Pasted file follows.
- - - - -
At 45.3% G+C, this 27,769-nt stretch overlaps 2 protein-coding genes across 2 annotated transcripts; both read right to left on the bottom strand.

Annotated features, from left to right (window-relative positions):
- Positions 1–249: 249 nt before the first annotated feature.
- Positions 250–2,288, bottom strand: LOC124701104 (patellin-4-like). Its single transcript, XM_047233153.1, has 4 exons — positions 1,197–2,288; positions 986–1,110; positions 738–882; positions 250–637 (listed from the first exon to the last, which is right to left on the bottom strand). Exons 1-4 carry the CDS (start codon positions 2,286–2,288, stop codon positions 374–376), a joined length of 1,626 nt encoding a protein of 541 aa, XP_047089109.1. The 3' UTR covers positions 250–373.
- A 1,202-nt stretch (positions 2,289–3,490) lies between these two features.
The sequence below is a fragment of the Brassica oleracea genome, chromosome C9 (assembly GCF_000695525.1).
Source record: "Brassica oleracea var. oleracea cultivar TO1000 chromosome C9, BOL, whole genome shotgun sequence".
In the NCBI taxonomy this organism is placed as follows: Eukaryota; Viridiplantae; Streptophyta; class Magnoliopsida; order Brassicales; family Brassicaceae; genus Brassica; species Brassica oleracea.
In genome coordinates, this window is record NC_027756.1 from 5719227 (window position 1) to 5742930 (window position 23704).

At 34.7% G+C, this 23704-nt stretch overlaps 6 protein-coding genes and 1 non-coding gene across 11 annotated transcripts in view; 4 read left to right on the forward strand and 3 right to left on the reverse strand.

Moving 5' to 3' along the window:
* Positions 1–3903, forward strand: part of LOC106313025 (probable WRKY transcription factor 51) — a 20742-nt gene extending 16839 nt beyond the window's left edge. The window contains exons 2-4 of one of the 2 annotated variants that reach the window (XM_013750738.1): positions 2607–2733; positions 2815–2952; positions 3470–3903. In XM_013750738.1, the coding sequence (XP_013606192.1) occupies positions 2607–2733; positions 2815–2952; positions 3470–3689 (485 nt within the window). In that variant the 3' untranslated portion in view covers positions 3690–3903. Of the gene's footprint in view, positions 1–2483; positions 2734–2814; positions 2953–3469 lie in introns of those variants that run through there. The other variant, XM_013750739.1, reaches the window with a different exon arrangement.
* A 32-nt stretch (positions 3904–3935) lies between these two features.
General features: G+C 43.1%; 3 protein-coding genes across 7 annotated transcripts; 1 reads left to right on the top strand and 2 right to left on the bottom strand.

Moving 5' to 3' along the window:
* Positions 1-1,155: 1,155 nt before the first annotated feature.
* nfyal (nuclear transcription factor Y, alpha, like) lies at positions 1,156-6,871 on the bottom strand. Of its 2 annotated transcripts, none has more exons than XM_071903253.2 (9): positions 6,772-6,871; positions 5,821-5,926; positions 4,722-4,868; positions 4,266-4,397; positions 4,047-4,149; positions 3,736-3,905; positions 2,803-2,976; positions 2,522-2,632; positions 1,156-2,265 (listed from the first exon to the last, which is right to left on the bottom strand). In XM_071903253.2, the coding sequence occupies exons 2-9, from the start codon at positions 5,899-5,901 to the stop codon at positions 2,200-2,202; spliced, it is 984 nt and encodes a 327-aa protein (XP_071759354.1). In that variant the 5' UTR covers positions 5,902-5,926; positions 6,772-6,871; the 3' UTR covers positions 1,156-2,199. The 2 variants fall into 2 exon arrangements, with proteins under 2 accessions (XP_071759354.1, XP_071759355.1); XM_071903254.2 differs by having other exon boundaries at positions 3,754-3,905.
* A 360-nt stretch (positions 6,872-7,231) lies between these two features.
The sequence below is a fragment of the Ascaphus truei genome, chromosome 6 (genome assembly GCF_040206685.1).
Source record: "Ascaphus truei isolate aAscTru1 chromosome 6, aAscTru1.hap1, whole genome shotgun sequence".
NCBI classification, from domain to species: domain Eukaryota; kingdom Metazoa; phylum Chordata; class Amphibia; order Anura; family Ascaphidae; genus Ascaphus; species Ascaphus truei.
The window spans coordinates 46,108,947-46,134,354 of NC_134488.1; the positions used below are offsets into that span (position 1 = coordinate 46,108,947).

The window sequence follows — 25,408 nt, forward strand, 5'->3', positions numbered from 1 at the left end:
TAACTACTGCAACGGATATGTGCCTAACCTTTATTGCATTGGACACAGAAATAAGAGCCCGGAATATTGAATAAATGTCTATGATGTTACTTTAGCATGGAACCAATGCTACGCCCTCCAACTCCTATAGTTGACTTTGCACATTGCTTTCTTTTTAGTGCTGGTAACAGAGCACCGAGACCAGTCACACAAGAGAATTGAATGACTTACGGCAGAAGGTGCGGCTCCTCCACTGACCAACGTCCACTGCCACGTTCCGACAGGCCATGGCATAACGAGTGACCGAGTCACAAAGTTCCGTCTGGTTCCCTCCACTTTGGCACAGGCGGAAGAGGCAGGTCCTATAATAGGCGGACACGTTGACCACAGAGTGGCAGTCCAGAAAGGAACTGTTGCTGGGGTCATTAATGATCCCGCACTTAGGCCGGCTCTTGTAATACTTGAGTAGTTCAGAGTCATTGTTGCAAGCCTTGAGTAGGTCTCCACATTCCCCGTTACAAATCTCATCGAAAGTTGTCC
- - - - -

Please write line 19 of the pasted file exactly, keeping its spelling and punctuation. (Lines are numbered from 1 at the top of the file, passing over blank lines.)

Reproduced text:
The sequence below is a fragment of the Ascaphus truei genome, chromosome 6 (genome assembly GCF_040206685.1).